My re­form agenda is un­fin­ished busi­ness, warns ALP pres­i­dent


Out­go­ing La­bor na­tional pres­i­dent Mark But­ler has blasted the party for not be­ing more demo­cratic or giv­ing rank-and-file mem­bers a strong enough voice in de­bates about pol­icy is­sues or pre­s­e­lec­tions, and says this is “un­fin­ished busi­ness”.

Mr But­ler, the op­po­si­tion’s cli­mate and en­ergy spokesman, lost a re-elec­tion bid for pres­i­dent to for­mer trea­surer Wayne Swan in June but has re­fused to yield the top party post un­til the na­tional con­fer­ence be­gin­ning next week.

“In 2015 I had the priv­i­lege of be­ing elected na­tional pres­i­dent on a very clear plat­form of want­ing to con­trib­ute to re­forms that would make our great party more demo­cratic, and sub­stan­tially big­ger and bet­ter or­gan­ised,” Mr But­ler writes in the of­fi­cial guide for con­fer­ence del­e­gates ob­tained by The Aus­tralian.

“I have fought for a more open and demo­cratic party at ev­ery op­por­tu­nity, but three years on, re­forms that give mem­bers a greater say in the im­por­tant de­ci­sions in our party re­main un­fin­ished busi­ness.”

In Jan­uary, Mr But­ler said that La­bor needed to em­power mem­bers but at­tempts at in­ter­nal re­form had been re­peat­edly “blocked” by the “backroom buf­foon­ery” of “fac­tional lead­ers” at party con­fer­ences.

Mr Swan writes that pol­i­tics glob­ally has be­come “pop­ulist, ragged and ugly” and warns that the “de­cline of tra­di­tional par­ties” is a chal­lenge La­bor must ad­dress. He also ar­gues that win­ning “the bat­tle of ideas” is more im­por­tant than just win­ning elec­tions.

“La­bor’s fu­ture lies first and fore­most in be­ing clear about what we stand for,” he writes. “Our party has a proud record of pro­gres­sive so­cial re­form but we must al­ways have it at the fore­front of the pol­icy bat­tle of the eco­nomic in­ter­est of work­ing peo­ple.”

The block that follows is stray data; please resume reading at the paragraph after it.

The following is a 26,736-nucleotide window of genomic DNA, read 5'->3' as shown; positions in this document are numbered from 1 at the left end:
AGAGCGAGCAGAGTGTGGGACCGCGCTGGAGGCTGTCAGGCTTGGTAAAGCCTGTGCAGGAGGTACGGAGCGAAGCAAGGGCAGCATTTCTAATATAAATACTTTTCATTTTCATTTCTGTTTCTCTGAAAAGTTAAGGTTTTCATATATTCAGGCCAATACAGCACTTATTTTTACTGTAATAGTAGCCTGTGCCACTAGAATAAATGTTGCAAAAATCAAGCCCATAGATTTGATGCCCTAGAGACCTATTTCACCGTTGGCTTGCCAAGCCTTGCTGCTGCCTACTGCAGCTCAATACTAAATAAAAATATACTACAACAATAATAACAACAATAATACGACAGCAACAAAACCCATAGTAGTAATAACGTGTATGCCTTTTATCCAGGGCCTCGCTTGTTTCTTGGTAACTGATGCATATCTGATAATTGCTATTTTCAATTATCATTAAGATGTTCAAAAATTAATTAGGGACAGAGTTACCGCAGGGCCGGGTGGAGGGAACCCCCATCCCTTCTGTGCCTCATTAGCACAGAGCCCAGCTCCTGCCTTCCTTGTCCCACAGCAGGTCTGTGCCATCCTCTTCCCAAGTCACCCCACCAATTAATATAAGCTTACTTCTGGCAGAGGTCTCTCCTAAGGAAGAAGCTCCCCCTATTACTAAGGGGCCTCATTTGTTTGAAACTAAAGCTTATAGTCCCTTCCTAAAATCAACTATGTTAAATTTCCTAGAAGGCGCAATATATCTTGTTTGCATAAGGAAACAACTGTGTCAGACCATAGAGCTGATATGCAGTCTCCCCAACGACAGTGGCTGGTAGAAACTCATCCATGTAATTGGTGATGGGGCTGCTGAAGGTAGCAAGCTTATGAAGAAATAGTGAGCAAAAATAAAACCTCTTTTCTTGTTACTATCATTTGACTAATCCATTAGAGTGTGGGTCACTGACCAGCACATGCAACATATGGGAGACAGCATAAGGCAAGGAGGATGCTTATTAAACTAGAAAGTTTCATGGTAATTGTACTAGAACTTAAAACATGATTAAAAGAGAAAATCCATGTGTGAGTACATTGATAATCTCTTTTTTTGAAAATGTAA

Bill Shorten says La­bor’s poli­cies are di­rected to­wards giv­ing all Aus­tralians “a fair go”, and he urges the party to de­bate is­sues vig­or­ously while re­spect­ing that some del­e­gates may dis­agree with one an­other.

“Our fel­low Aus­tralians are look­ing to La­bor, look­ing to us for con­crete poli­cies to im­prove their daily lives and real plans to build a bet­ter fu­ture for our na­tion,” the Op­po­si­tion Leader writes. “This con­fer­ence is an op­por­tu­nity to demon­strate we are ready: ready to serve as the next gov­ern­ment of Aus­tralia and ready to de­liver a fair go for all Aus­tralians.”

Tanya Plibersek, La­bor’s deputy leader, ar­gues that the party must demon­strate to vot­ers that it is “com­pe­tent to lead the na­tion” again. “We have shown we have the en­ergy, sta­bil­ity and sense of pur­pose to take on big and dif­fi­cult re­forms,” she writes.

La­bor’s na­tional sec­re­tary, Noah Car­roll, re­minds del­e­gates that the con­fer­ence is a “sem­i­nal” part of per­suad­ing vot­ers that La­bor has a “clear man­date” and is ready “to change this coun­try for the bet­ter”.

The La­bor Party’s 48th na­tional con­fer­ence will be held at the Ade­laide Con­ven­tion Cen­tre from De­cem­ber 16-18.

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